In turn, the Chinese companies have used their manufacturing success to try to seed a next generation of technology. This year Suntech put into service production equipment for new high-efficiency solar cells. At full capacity, the equipment will be capable of producing about 2.5 million panels’ worth of cells each year—enough to generate 500 megawatts of electricity. While commissioning the equipment, the company’s researchers took the opportunity to learn more about the technology and about the subtle interplay between such factors as the level of doping in the silicon wafers and the technology used to apply thin films of material to their surfaces.
“It’s very interesting doing experiments on a half-gigawatt facility,” Wenham says. “Once you have something in manufacturing, it creates a good environment where you have very good control of things, and you’re doing things in large numbers so that statistically, it’s very powerful. You can see the impact of changes which you wouldn’t be able to see if you’re doing things in the lab as one-offs.” As a result of these experiments, Suntech was able to make an already efficient design substantially more efficient.
Not all the manufacturing changes Chinese companies have made have improved the product—in some cases, cost reductions have produced products that don’t last as long or perform as well as solar cells made elsewhere, says Travis Bradford, a solar industry analyst. But the Chinese companies also have other, nontechnical advantages that have allowed them to succeed. The government assures cheap financing for expanding production and has reduced red tape for permitting. Its policies are also more stable than those of many Western governments, which helps the companies plan ahead. And while labor may account for a small fraction of the cost of producing solar cells, cheap labor does significantly reduce the cost of building new plants.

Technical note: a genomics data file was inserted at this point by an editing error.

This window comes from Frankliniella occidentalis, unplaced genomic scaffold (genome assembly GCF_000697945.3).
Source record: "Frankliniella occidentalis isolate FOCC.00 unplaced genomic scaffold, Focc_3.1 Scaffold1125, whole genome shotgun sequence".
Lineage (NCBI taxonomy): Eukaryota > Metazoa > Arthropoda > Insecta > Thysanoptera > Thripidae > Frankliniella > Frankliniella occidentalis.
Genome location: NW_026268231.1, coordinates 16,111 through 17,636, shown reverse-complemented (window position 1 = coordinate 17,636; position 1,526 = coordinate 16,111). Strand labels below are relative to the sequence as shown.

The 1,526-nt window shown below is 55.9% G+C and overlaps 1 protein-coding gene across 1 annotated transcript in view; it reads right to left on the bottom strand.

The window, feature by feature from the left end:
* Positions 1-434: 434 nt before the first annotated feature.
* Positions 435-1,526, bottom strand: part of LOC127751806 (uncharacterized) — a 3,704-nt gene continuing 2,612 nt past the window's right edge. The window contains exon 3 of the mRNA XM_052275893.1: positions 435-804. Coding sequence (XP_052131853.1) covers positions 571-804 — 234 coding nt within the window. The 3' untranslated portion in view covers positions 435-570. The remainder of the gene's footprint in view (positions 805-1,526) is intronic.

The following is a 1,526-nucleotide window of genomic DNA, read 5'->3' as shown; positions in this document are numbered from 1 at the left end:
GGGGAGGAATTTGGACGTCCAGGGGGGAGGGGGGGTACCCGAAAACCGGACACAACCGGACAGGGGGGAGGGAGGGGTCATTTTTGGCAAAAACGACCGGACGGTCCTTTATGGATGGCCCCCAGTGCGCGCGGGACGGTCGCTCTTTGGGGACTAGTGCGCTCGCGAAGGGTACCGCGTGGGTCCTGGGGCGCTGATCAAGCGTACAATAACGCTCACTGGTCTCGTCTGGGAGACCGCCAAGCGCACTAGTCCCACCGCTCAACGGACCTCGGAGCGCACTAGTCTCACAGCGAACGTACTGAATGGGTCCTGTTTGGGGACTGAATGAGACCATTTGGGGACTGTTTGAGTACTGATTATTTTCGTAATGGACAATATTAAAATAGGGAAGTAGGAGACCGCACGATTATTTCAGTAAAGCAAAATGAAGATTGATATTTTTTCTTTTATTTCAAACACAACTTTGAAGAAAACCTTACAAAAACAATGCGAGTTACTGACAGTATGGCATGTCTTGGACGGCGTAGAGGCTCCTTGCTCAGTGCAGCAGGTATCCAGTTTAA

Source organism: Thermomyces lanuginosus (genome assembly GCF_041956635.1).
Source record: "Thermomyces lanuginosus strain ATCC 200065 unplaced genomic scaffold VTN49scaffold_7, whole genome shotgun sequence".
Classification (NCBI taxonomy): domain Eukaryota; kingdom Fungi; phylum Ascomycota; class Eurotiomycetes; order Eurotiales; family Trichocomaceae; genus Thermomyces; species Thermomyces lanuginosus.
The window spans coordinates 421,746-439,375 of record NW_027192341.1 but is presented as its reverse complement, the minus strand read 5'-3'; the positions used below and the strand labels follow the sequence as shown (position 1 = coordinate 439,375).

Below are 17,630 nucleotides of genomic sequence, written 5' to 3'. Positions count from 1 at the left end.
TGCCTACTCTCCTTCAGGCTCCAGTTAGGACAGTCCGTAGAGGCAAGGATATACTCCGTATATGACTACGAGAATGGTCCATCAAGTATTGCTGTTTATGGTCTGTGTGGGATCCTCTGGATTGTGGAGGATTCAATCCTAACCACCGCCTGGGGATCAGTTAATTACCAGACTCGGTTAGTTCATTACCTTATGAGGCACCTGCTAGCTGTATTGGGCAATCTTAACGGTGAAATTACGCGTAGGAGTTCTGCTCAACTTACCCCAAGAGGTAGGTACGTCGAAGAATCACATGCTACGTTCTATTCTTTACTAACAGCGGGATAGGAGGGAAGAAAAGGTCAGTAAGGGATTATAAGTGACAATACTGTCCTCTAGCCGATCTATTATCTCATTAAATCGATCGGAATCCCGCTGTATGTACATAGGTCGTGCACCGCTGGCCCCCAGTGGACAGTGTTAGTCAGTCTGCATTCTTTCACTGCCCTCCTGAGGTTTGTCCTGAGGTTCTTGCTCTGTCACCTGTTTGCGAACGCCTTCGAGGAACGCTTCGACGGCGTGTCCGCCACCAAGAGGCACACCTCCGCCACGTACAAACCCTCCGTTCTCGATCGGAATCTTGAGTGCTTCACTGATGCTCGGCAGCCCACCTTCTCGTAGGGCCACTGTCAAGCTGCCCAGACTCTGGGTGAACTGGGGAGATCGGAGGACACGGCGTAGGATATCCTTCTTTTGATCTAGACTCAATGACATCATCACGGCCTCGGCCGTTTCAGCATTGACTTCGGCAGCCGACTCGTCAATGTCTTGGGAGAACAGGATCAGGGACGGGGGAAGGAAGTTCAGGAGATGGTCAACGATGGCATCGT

Some of China’s advantages, such as the price of currency, could be going away soon, Bradford says: “If the Western firms can survive until then, Chinese firms will find it uncomfortably competitive—a situation they are not familiar with.” But it’s not a situation they haven’t anticipated. Even as Suntech increases production of its new high-efficiency solar cells, it is already working on production processes that could help increase efficiency by another 10 percent. Wenham is keeping most of the details secret—the one part he can talk about is something he likens to a “squirt gun” for removing impurities from the silicon wafer.
“It’s simple yet effective,” he says. That simplicity keeps down production costs, while the higher efficiency will allow cells to generate more power, lowering their cost per watt. If the company is successful, advances in manufacturing will once again make solar power cheaper.